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Food, Fuel and Famine

By Mike Malloy, July 2011.

For thousands of years, humans have dreamed of finding a way to escape the Rule of Famine. In the second half of the 20th century, they thought that they had found the secret. Stored solar energy in the form of petroleum oil was the elixir. For a few generations, the dream seemed to have come true. Population numbers climbed as never before. Invention blossomed as humans played with the new toy. The shape of civilisation and everyday technology changed. Famine seemed to have lost its grip. However, the real cost of fuel climbed steadily and remorselessly as population numbers bloomed and oil supplies remained steady. Predictions of oil depletion increased in volume and number. The predicted date for final exhaustion dropped from the 2070s to the 2040s. The Age of Oil seemed destined to last less than a century and to terminate in a painful, monster famine, wiping out billions of people. A defence screen could be attempted, but success is not assured. To their lasting shame, politicians simply looked the other way, and continue to do so. Even basic research has been by-passed.

We now live in the 21st century – crunch time. Generations have now grown up in a world where powered vehicles are just part of the environment. The gasoline and diesel that power them are of interest only when the tank runs down and demands replenishment. Vehicles are of passing interest, but only as units in traffic congestion and as parts of a brand and age class. Habituation has consigned both vehicles and fuel to the back room of consciousness and left no room for the handling of the run-down and disappearance of oil. That is not perceived as a disaster. Natural disasters are something to which humans must adapt. However, they relate to incidents such as plagues, fires, earthquakes, volcanic eruptions, tidal waves and floods. They do not cover man-made disasters. In other words, perception acts against survival in a world bereft of one of life’s props.

A critical factor in addressing the problem of supplying a substitute for disappearing oil supplies is scale. NZ uses about 6750 million litres of petroleum products per annum. That requires a great deal of replacement. It wipes out most “good ideas” for substitutes. To be useful, any substitute must fit two limiting factors: available land and existing knowhow. Of these issues, the most difficult to deal with is land use.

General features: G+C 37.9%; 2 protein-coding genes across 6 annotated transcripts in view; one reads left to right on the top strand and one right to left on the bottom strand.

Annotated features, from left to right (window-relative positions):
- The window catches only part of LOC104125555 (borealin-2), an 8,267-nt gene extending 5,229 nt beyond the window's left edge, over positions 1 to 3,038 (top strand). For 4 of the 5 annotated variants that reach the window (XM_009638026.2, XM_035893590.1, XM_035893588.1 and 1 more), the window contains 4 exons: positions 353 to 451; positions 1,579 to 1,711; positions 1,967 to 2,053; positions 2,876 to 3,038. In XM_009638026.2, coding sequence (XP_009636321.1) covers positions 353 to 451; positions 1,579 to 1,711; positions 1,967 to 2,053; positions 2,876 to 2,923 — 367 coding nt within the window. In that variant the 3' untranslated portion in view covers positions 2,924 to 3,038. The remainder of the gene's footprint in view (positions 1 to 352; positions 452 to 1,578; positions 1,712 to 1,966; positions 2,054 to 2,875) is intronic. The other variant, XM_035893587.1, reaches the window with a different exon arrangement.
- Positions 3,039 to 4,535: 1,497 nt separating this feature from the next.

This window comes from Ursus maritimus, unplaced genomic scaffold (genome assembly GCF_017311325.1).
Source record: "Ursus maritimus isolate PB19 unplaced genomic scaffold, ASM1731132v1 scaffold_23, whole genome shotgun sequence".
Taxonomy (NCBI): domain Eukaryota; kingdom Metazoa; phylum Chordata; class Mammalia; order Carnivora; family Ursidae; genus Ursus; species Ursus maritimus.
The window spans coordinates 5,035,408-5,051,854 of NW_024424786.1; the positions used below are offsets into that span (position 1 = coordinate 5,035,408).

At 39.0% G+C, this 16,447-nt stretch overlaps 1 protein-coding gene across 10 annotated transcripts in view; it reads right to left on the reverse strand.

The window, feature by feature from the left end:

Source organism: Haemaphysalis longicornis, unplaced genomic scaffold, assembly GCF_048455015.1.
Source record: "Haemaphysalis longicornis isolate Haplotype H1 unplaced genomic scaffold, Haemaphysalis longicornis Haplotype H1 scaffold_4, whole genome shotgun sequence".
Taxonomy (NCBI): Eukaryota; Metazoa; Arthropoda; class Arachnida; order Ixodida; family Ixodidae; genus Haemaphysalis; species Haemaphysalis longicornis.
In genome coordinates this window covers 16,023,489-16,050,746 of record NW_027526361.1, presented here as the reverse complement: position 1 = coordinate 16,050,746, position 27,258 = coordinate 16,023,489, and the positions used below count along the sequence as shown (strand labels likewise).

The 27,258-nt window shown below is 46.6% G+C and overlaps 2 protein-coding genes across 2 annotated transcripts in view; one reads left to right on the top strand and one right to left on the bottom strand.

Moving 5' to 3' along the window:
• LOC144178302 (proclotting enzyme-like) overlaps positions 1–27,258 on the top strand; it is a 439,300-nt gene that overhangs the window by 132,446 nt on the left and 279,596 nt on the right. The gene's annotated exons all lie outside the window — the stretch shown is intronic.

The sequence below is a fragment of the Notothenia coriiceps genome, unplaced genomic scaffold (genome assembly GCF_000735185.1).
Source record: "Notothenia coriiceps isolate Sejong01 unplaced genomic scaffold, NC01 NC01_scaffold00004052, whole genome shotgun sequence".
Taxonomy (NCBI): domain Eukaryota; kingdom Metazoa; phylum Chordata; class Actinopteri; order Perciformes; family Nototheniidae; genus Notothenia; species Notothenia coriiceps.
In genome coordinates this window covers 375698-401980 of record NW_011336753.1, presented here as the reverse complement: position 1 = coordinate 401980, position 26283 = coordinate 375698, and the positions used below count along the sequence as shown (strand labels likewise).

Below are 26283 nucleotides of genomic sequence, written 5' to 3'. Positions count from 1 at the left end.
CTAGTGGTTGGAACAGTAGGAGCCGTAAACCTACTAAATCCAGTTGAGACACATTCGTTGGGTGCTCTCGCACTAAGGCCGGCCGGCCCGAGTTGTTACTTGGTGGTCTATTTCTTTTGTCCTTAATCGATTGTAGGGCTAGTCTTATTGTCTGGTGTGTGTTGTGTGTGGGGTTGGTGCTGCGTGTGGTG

A  first class SOE report on a strategy to introduce a national programme of high country afforestation for energy purposes in 2007 has been ignored. Time has gone by with virtually nothing to show for it. We now have a mere 19 years within which to carry out basic research and to implement something like the Scion programme. What is now needed is a crash course of planting trees on a best guess basis to the maximum extent possible and amend it as research findings come to hand. Parallel to these steps will be the raising of capital, the design and location of a processing plant or plants, and the construction of the plant or plants. When coupled with the need to convince Parliament of the need and urgency of the work, NZ faces a seemingly impossible task.

The conclusion is stark. No matter how effective intervention may be, it can only mitigate the disastrous effects of losing cheap oil as the mainstay of the economies of nation-states. Famine on an unprecedented scale will return. It will garner an enormous death toll. Its victims will, as always, be the world’s poor. Where will famine reign supreme? There are a number of answers. The sizes of domestic food production and domestic population density will be the first determinants. Also relevant will be the capacity of leadership to handle public debt. Its magnitude will attract public scrutiny. Leaders who cannot display competence in its management under stress will fail to attract new loans. The cheapness of petroleum oil as a prop for national economies will never return because energy comes only from the sun, and its earth store can only be replenished through a very limited number of resources, including the management of forest leaves.  Transport will necessarily be expensive because fuel will become a capital-intensive commodity. Only those states displaying marked efficiency will survive, let alone dominate world affairs.